How to get to grips with your Raspberry Pi's command line interface

To see the man page for ls, type man ls. You can navigate through the page using the up and down arrows, or the page up and page down keys to scroll faster. To search for a word or phrase inside the man page, type /, then the phrase. For example, /-l will find all occurrences of -l.

You can use the N key and Shift+N to scroll forwards and backwards through the occurrences of -l. As we introduce more commands, it's good to take a look at the help and the man page to familiarise yourself with what they do.

Of course, you can always Google a command if you find the text-based help a little off-putting, but staying in the terminal will help you become more familiar with the command-line interface.

How will I know?


Remember we said there's good news and bad news? Well, the bad news is that it can be quite tricky to find commands if you don't know what they're called.

One helpful feature is the man keyword search. This is done with the -k flag. To search for all the programs related to 'browser' on your system, run man -k browser. You'll notice that this lists graphical programs as well as command line ones. This is because there's no real difference between the two. You can launch windows from the terminal, and sometimes even control them.

If you've got Iceweasel (a rebranded version of Firefox) installed on your Pi (it's not on there by default), you can open in a new tab in a currently running Iceweasel window with the command iceweasel --new-tab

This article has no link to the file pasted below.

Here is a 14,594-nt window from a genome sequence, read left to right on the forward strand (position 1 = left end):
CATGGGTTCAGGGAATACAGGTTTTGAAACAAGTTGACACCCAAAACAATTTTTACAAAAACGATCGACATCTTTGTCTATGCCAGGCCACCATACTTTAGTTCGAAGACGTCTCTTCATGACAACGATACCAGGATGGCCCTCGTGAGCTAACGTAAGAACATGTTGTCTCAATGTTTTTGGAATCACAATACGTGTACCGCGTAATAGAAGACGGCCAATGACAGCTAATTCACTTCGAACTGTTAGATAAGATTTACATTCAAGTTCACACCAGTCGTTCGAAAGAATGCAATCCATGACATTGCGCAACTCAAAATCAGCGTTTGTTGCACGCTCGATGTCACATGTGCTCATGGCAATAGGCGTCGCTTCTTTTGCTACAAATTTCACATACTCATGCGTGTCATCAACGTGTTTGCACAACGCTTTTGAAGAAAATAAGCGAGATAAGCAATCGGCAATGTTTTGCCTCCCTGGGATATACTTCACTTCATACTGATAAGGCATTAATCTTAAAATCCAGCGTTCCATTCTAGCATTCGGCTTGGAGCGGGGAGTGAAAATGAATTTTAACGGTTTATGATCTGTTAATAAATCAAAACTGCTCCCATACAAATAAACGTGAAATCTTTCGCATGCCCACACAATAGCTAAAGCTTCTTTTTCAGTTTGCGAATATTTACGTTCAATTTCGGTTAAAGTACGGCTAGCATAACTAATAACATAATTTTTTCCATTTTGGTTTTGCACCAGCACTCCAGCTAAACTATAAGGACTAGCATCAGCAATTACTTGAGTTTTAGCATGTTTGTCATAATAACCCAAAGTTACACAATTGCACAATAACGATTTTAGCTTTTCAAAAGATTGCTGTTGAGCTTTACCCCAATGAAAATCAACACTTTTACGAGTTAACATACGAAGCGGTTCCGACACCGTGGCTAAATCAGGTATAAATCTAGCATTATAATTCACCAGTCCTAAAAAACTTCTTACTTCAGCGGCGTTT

We're now going to quickly introduce a few useful commands. rm deletes (ReMoves) a file. mkdir makes a new directory. cp copies a file from one place to another. This one takes two arguments, the original file and the new file. cat outputs the contents of one or more text files. This takes as many arguments as you want, each one a text file, and simply spits their contents out onto the terminal. less is a more friendly way of viewing text files. It lets you scroll up and down using the arrow keys. To exit the program back to the command line, press Q.

We'll use all of these commands in examples below, so we won't dwell on them too long. find is a useful command for finding files on your computer. You use it in the format find location flags. For example, to find every file on your computer that's changed in the last day, run find / -mtime 1

There are more details of what this means, and the different flags that can be used are below.

Power up

Star Wars

You can even watch movies in the command line. To stream this classic, just enter telnet and put some popcorn on

So far, you're probably thinking "I could have done all this in the graphical interface without having to remember obscure commands and flags." You'd be right, but that's because we haven't introduced the more powerful features yet.

The first of them are wildcards. These are characters that you can put in that match different characters. This sounds a bit confusing, so we're going to introduce it with some examples. First, we'll create a new directory, move into it and create a few empty files (we use the command touch, which creates an empty file with the name of each argument). Hint - you can use tab completion (see boxout) to avoid having to retype long names, such as in the second line.

mkdir wildcards
cd wildcards
touch one two three four
touch one.txt two.txt three.txt four.txt

Then run ls to see which files are in the new directory. You should see eight.